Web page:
possible by a combination of advanced automatic braking and 
lane-changing systems, cameras, sensors, high-performance 
computing, deep learning systems, 3D high-definition maps, and 
artificial intelligence.
    Just last year, over 35,000 people died in motor vehicle 
crashes, but research suggests that about 94 percent of those 
accidents were the result of human error. With safe deployment, 
AI-fueled automated vehicles could significantly decrease this 
number, saving countless thousands of lives.
    In addition, the World Economic Forum estimates that the 
digital transformation of the automotive industry alone--just 
the automotive industry alone--will generate $67 billion in 
value for the sector and yield $3.1 trillion in societal 
benefits before 2025. That's billions injected into our economy 
to boost our competitiveness, and billions saved due to major 
reductions in auto accident injuries and deaths, environmental 
degradation caused by traffic congestion and air pollution. 
More broadly, U.S. technology companies spent eight and a half 
billion dollars on AI in 2015, more than four times the amount 
spent in 2010. And experts predict incredible growth in the 
coming years in the healthcare, marketing, and finance sectors.
    A critical component of this subcommittee's work is 
promoting and preserving American competitiveness. And, while 
the U.S. leads the world in investment and discoveries in AI, 
as we all know and as Chairman mentioned, China is quickly 
catching up. In 2014, Chinese scientists overtook U.S. 
scientists in terms of new papers published and citations of 
published papers in the area of deep learning, a cutting edge 
of AI research.
    Like computer processing, nanotechnology, and 
biotechnology, AI has the power to dramatically change and grow 
the economy, but we must invest in research and in STEM 
education to maintain our competitive advantage. Analysts by 
the Council of Economic Advisors shows that doubling or 
tripling all research investment, something that I fully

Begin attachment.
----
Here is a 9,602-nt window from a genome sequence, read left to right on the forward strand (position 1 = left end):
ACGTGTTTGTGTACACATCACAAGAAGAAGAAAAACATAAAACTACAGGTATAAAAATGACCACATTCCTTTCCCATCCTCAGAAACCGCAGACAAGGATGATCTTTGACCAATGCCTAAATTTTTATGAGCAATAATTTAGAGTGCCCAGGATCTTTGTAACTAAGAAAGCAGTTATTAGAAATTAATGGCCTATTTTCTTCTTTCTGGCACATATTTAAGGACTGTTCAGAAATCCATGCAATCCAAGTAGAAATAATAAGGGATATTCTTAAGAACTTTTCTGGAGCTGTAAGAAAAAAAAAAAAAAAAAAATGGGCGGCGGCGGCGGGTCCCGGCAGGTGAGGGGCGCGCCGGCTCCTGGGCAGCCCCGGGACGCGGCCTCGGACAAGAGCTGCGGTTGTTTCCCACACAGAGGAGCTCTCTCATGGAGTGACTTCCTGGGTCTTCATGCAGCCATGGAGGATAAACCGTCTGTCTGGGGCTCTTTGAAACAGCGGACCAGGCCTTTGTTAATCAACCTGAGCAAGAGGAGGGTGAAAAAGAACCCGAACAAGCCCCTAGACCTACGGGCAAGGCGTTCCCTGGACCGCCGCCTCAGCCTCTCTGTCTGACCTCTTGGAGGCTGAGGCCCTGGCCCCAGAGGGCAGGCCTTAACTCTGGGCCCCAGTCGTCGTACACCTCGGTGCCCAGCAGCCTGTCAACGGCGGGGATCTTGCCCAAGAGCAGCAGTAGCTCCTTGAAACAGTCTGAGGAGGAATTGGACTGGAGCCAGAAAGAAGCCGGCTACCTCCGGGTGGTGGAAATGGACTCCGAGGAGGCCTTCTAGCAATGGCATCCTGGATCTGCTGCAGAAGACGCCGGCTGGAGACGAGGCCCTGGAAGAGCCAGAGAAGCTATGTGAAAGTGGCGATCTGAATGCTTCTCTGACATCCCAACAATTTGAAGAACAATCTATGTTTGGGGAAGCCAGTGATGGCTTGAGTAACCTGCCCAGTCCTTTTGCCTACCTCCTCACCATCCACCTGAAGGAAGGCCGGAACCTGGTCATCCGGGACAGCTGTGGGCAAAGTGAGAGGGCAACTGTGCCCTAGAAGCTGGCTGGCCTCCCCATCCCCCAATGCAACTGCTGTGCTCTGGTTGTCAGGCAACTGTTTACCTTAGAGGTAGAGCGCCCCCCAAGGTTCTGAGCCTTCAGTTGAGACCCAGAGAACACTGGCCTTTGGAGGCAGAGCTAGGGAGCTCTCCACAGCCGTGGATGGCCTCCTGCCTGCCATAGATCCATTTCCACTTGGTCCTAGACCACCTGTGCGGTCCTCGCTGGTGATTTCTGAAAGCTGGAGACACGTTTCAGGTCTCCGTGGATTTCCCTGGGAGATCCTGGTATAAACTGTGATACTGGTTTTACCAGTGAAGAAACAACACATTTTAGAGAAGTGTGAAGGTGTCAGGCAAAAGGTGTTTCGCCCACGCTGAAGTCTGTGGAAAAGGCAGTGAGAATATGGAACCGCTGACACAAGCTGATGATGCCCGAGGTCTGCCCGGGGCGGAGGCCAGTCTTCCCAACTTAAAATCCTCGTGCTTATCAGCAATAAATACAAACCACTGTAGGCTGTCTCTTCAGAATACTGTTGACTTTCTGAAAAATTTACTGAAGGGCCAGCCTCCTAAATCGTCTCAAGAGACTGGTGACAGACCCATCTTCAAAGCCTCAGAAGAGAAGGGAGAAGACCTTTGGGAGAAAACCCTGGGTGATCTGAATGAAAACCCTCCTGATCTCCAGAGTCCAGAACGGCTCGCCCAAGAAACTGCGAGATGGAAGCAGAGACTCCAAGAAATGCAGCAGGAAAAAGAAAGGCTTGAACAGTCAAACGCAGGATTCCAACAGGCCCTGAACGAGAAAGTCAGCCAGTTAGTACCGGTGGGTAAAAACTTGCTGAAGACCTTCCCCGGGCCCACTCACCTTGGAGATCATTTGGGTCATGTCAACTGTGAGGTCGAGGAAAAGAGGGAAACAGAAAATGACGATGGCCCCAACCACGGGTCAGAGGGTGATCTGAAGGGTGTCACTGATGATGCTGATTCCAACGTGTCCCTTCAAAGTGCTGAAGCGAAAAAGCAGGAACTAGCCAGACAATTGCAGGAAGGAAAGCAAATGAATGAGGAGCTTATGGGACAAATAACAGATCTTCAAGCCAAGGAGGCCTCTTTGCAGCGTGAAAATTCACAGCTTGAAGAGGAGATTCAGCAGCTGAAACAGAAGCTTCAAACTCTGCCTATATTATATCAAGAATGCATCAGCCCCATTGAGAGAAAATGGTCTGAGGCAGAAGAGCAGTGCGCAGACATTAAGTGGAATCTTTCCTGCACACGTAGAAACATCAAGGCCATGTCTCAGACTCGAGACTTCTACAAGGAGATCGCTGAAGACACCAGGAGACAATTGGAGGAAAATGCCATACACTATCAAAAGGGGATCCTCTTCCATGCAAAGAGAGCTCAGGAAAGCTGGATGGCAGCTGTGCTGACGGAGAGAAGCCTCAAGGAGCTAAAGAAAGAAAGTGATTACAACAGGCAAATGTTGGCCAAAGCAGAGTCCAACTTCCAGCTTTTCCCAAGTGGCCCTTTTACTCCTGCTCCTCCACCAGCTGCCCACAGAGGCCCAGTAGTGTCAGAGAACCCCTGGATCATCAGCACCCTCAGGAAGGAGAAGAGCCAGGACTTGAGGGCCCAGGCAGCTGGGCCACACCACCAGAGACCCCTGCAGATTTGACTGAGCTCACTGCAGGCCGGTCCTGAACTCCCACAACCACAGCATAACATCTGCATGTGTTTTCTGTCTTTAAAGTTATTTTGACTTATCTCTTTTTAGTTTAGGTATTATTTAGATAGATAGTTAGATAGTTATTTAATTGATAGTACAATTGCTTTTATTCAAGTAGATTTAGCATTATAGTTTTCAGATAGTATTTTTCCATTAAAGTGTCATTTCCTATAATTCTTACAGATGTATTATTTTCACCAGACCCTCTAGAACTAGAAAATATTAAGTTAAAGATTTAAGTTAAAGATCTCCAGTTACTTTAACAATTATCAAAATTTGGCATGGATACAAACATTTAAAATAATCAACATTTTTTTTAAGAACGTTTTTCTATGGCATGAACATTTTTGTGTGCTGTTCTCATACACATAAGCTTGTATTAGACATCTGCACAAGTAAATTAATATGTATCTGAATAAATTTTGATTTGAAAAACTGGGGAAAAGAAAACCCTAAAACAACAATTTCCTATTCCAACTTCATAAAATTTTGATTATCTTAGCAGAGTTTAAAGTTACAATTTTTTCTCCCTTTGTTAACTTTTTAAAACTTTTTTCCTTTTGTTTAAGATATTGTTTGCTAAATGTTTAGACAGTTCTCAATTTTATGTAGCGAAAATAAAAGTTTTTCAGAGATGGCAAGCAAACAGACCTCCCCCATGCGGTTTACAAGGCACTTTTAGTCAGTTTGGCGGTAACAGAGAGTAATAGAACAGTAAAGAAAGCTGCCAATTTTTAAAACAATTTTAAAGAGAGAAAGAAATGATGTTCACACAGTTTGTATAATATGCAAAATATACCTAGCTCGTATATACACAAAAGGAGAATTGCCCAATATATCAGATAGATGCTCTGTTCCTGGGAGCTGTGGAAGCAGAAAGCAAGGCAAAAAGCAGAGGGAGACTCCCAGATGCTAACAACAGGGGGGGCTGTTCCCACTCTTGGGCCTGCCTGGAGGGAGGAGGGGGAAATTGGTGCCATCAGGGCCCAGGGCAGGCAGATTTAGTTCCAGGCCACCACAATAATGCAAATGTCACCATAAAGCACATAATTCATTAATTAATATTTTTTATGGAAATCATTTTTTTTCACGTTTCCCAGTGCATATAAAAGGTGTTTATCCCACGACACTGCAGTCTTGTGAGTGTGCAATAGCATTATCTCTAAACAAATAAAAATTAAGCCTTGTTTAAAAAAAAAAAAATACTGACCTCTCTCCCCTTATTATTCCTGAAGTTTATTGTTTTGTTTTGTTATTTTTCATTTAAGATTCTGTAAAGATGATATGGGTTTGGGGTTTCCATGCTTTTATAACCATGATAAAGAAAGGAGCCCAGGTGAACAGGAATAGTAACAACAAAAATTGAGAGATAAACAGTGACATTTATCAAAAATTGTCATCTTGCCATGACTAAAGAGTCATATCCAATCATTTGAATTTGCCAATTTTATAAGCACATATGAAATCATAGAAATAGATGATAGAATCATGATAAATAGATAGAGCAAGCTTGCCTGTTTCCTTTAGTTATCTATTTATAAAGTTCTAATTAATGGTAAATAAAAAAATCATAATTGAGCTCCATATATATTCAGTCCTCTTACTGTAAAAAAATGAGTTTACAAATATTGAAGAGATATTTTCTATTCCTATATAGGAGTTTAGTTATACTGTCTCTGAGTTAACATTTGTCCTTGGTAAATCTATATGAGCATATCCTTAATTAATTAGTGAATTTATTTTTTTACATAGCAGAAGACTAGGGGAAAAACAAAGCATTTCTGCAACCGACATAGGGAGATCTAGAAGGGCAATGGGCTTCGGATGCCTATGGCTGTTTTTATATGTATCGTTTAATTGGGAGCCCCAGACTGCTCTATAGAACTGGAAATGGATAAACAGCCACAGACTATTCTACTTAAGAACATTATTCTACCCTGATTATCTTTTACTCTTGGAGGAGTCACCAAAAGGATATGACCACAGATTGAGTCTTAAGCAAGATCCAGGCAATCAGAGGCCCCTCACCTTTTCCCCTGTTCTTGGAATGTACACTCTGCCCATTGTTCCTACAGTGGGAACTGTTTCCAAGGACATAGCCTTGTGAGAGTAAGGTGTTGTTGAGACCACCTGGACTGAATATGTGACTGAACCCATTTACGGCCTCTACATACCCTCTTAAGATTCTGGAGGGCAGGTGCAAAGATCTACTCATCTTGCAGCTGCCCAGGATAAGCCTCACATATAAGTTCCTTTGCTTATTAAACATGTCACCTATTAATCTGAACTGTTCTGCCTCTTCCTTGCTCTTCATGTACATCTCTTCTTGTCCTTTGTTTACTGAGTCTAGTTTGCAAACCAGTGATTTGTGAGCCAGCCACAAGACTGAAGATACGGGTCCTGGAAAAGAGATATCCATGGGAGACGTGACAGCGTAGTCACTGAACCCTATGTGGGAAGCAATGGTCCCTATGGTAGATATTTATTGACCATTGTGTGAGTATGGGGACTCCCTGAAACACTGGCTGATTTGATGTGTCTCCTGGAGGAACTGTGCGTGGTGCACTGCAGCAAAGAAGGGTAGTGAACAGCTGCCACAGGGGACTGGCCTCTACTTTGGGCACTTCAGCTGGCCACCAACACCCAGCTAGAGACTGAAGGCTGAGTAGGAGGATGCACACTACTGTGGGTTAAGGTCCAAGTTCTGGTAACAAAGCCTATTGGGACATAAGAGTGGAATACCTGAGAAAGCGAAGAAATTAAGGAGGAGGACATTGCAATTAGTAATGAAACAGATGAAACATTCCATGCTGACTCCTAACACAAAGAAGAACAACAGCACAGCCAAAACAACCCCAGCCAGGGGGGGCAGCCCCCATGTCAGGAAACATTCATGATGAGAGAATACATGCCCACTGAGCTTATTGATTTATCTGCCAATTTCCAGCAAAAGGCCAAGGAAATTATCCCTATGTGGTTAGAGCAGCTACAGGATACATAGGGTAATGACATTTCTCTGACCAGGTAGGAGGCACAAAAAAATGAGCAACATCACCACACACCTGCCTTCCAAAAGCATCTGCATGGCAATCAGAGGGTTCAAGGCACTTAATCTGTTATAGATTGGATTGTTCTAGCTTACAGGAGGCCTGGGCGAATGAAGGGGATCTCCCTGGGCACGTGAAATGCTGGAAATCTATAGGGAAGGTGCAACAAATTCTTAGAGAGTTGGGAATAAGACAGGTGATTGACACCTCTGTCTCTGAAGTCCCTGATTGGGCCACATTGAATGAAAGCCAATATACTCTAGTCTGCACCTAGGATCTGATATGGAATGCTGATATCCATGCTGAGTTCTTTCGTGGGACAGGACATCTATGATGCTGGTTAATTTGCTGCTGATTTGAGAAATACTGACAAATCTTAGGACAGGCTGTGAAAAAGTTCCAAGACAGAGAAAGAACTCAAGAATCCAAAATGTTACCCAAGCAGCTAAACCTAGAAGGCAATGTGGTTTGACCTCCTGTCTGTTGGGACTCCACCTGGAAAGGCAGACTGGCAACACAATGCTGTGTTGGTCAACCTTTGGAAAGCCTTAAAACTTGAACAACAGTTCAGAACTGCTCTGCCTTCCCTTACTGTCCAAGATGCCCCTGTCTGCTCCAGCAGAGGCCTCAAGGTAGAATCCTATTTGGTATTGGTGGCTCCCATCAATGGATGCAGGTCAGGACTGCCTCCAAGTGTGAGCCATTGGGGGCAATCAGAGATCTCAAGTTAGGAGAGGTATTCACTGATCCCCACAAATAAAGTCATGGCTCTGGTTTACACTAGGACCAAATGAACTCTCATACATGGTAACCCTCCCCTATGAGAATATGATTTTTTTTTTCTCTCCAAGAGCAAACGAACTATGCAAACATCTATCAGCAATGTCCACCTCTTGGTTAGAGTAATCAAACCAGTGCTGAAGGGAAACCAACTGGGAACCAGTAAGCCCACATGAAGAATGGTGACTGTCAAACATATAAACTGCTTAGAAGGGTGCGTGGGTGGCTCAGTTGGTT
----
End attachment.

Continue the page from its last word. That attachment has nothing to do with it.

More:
support, will allow us to continue to grow. However, targeting 
increases in areas of high economic productivity, like AI, may 
offer benefits with much smaller budgetary impact. In fact, a 
recent report from the White House recommends that current 
government spending on AI research should be doubled or even 
quadrupled to achieve optimal economic growth. I certainly look 
forward to hearing your comments on that.
    We've already seen enormous gains from Federal investment 
in this area through NASA's work to develop AI applications for 
use in robotic spacecraft missions. These applications include 
planning, spacecraft autonomy, image processing, and rover 
autonomy. NASA also utilizes AI and Earth-observing satellites 
to optimize observations of natural disasters, like volcanic 
eruptions. And I look forward to hearing more about this 
pioneering work by NASA and the ways in which other industries 
have benefited from date.
    And finally, while we must strive to optimize the full 
economic potential of AI, we must also address its potential 
impacts on the workforce. While new jobs will be created 
because of AI, we also have to think critically about the steps 
we can take today and in coming years to make sure that 
American workers are not left behind.
    The Subcommittee plays a unique role in studying emerging 
technologies and examining ways to promote and harness 
scientific advancement for the greater good. I appreciate the 
Chairman's interest in this important issue. I look forward to 
working with him and continuing to advance development at AI 
for the greater good. And that's why I look with great 
anticipation to the testimony from each of you.
    Thank you.
    Senator Cruz. Thank you, Senator Peters.
    We'd now recognize the Ranking Member of the full 
committee, Senator Nelson, for an opening statement.

                   U.S. SENATOR FROM FLORIDA

    Senator Nelson. Thank you, Mr. Chairman.
    Indeed, AI has helped the space program quite a bit. I'm 
delighted that a representative from JPL is here. JPL are the 
wiz kids, the rock stars. And, in fact, they are rocket 
    There's another part about AI, and that is the replacement 
of jobs. We've got to prepare for that. For example, Elon Musk 
recently predicted, in an interview with CNBC, that robots 
could eventually take many jobs away from folks and that they 
would have to depend on the government in order to have a 
living. Elon used the example of truck drivers, who could be 
displaced in the future by autonomous vehicles and those kind 
of advancements that would allow trucks to drive themselves. 
And yet, if a whole occupation is suddenly displaced, what do 
we do? We just came through an election where the loss of jobs 
was a big topic. Maybe truck drivers don't want to be trained 
to go on a computer. So, what are we going to do for the 
future? This is just another challenge that we face as 
technology advances. And that's why we're here today.
    So, thanks. I'm looking forward to it.
    Senator Cruz. Thank you, Senator Nelson.
    I'd now like to introduce our witnesses.
    The first witness is Dr. Eric Horvitz, who is the interim 
Co-Chair of the Partnership on Artificial Intelligence and 
serves as the Managing Director of the Microsoft Research 
Redmond Lab. Dr. Horvitz's research contributions span 
theoretical and practical challenges with computing systems 
that learn from data and that can perceive, reason, and decide. 
His efforts have helped to bring multiple systems and services 
into the world, including innovations in transportation,